Tuesday, March 15, 2011

How we can do without the nuclear renaissance

 nuclear explosion at Fukushima
Japan, the only country to have experienced not one but two atomic weapon blasts which devastated two major cities, has now suffered what is probably going to become the third worst civil nuclear disaster in the world.

Many voices are lining up to say that this is the nail in the coffin for nuclear power. There have been anti-nuclear demonstrations in Germany and Greenpeace is calling for the phasing out of all existing power stations. They say nuclear power is simply too dangerous.

Those on the pro-nuclear side have in the last few days been consistently underestimating the way that events have actually unfolded. My inbox has been filled with nuclear pundits offering their prognoses which have been proved invariably wrong.

Nevertheless even some environmentalists such as Mark Lynas are arguing that we still need nuclear power and that it's worth the risk because the alternative - runaway climate change - is unavoidable without it.

Nuclear or renewable future?

Japan imports 90% of its oil and has used nuclear power to help fuel its economic success with a measure of energy independence. Up to now, the Japanese public have largely trusted the authorities.

The terrible consequences of the tsunami, the attendant economic collapse, the lack of services, electricity and food, and the terrifying prospect of an invisible enemy in the air or in the food around them has shattered this trust.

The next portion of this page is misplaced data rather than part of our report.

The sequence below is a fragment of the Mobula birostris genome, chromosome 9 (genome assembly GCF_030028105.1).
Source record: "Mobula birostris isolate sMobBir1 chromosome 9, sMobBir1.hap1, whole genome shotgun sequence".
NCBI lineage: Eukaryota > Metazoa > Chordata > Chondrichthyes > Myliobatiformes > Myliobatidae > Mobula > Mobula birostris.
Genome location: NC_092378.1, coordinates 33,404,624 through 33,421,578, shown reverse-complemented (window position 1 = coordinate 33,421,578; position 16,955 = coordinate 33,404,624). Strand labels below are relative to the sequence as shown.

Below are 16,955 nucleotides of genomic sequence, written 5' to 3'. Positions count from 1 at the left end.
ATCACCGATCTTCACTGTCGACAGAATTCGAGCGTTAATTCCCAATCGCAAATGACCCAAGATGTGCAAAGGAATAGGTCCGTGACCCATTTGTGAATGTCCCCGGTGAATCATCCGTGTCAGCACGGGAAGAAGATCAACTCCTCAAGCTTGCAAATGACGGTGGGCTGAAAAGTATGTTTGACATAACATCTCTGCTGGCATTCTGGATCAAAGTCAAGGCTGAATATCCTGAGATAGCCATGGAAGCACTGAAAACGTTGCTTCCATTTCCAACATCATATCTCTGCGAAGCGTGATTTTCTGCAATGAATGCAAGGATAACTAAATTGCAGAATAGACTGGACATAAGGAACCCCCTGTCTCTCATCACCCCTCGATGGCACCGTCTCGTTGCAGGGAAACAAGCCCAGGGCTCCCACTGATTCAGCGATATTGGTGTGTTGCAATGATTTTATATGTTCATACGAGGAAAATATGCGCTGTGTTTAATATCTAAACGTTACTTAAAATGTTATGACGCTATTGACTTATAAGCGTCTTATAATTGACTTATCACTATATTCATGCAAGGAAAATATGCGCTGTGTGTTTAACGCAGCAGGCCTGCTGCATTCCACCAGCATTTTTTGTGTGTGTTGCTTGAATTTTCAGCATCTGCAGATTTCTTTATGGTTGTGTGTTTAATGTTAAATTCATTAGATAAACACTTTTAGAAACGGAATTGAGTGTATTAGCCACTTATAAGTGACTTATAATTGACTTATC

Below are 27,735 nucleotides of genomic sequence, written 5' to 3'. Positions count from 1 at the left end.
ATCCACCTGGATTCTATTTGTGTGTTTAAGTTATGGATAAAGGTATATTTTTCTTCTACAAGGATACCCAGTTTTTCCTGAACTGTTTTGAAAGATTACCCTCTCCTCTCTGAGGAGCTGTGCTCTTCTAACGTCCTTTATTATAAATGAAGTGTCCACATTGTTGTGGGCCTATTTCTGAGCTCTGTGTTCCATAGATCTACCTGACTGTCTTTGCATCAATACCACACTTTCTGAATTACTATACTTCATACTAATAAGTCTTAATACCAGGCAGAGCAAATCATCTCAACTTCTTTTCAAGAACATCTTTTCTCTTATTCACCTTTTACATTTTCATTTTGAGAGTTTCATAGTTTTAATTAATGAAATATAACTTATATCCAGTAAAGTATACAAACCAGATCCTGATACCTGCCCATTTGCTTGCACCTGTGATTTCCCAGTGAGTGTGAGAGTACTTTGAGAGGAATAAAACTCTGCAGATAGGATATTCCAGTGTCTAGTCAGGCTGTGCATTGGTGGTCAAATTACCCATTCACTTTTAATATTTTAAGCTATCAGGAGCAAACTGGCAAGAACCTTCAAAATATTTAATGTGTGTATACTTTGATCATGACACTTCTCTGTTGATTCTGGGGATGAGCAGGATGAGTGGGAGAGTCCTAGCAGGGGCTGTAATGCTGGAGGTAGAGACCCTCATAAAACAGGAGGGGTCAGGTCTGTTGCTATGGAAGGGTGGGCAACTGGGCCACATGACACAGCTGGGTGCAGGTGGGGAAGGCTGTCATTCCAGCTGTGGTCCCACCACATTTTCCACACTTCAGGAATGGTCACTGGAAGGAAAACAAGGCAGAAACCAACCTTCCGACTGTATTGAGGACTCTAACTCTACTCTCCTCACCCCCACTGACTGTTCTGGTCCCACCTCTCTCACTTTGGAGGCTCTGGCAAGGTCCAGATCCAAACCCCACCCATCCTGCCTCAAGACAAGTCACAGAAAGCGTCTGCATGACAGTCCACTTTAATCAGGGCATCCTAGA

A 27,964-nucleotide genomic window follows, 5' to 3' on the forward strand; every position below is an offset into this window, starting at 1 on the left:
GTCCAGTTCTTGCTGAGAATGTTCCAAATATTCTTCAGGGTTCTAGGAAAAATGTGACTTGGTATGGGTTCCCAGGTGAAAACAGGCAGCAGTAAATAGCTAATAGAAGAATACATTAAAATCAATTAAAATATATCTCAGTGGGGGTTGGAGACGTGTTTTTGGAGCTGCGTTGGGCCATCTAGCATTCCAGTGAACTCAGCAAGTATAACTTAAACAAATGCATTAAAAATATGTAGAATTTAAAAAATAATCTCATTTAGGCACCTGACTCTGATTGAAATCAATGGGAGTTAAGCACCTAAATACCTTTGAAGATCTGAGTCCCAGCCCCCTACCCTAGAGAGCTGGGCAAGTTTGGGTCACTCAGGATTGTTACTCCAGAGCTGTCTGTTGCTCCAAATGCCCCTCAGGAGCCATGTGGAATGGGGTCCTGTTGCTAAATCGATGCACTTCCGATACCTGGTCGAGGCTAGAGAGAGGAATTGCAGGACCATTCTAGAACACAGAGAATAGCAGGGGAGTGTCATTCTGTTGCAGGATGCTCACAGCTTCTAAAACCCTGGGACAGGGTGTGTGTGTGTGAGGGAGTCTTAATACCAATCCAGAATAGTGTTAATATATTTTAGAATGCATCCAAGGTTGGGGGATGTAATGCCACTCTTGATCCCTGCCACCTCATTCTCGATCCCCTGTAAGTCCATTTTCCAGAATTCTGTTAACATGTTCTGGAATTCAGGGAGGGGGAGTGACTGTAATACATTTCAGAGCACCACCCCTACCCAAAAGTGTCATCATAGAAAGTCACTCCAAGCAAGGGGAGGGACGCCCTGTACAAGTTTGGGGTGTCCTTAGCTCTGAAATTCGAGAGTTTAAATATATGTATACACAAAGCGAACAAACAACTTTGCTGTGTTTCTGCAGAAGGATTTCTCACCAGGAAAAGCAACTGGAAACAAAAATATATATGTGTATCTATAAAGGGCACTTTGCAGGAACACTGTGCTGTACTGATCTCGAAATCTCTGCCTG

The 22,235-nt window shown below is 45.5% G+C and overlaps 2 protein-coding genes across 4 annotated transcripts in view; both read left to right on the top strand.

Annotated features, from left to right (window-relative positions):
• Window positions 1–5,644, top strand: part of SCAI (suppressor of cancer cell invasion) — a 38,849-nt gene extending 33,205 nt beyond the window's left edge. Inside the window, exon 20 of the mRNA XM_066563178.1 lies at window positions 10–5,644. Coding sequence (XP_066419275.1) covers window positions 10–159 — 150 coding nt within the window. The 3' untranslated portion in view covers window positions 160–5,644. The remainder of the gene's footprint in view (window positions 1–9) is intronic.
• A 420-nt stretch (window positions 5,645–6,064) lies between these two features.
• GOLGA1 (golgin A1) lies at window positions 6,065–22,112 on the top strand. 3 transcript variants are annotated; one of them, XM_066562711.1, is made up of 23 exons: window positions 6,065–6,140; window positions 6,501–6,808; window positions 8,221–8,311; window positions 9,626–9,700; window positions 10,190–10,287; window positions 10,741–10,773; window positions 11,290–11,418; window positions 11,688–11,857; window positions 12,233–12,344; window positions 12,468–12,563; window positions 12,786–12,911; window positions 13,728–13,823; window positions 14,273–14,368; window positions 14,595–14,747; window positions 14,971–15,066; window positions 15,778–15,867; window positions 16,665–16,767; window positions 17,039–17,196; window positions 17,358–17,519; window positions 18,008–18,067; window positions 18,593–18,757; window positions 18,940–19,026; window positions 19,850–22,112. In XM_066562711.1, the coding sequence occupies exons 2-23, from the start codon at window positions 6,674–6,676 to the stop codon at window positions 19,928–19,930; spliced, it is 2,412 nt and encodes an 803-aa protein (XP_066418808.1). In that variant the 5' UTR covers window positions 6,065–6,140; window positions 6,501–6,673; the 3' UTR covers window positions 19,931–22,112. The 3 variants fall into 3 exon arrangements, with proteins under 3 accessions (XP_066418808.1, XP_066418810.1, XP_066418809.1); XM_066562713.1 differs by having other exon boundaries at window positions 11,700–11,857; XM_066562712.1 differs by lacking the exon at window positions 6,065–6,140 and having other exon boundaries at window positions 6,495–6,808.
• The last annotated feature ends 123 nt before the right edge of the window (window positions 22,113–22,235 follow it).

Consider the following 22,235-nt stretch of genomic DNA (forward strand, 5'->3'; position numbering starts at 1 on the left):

Hideki Ban, a Japanese antinuclear movement activist and leader of the Citizen's Nuclear Information Center (CNIC), commenting on the disaster, said at the weekend in an interview with an Italian newspaper "By an accident of this magnitude it is very likely (and is also our hope) that the close dependence of Japan on atomic energy will come to an end."

Yet would Japan be able to power all of its needs with renewable energy? And if it can, how long will it take to build the generation capacity? It would not do so with solar photovoltaic and wind power alone. However, it is an island and there is no shortage of marine energy or geothermal energy, whose effect could be magnified by the use of combined heat and power and heat pumps, or of food and crop waste for anaerobic digestion.

All new buildings to replace those lost could be constructed to become zero energy using the Passivhaus standard. If Japan can achieve energy security using renewables, then certainly so can the rest of the world.

And if it can't, then presumably the rest of the world cannot successfully tackle climate change either.

Mark Lynas argues that if we abandon nuclear power then in the immediate term coal will take up the slack. Without any proven (at scale) carbon capture and storage, this could well accelerate global warming.

The renewable vision

But it doesn't have to be like this. Large-scale deployment of anaerobic digestion, solar thermal power plants, marine energy and wind power linked by high-voltage supergrids can power economic revival.
 Locations of 6 solar farms that could power the entire world
The map right shows where it has been calculated that six large solar thermal plants situated in the hottest spots on the planet could power the whole world with such supergrids.

Desetec map of Europe and North Africa
The European Desertec project is one such example of a project that could revolutionise North Africa and Europe and the Middle East.

The far east could have just such a super grid.

Is it feasible? Is it affordable?

What really brought nuclear power to a halt after the Three Mile Island disaster in America was the refusal of insurance companies to foot the bill for new construction given the potential damage to them were there to be another accident.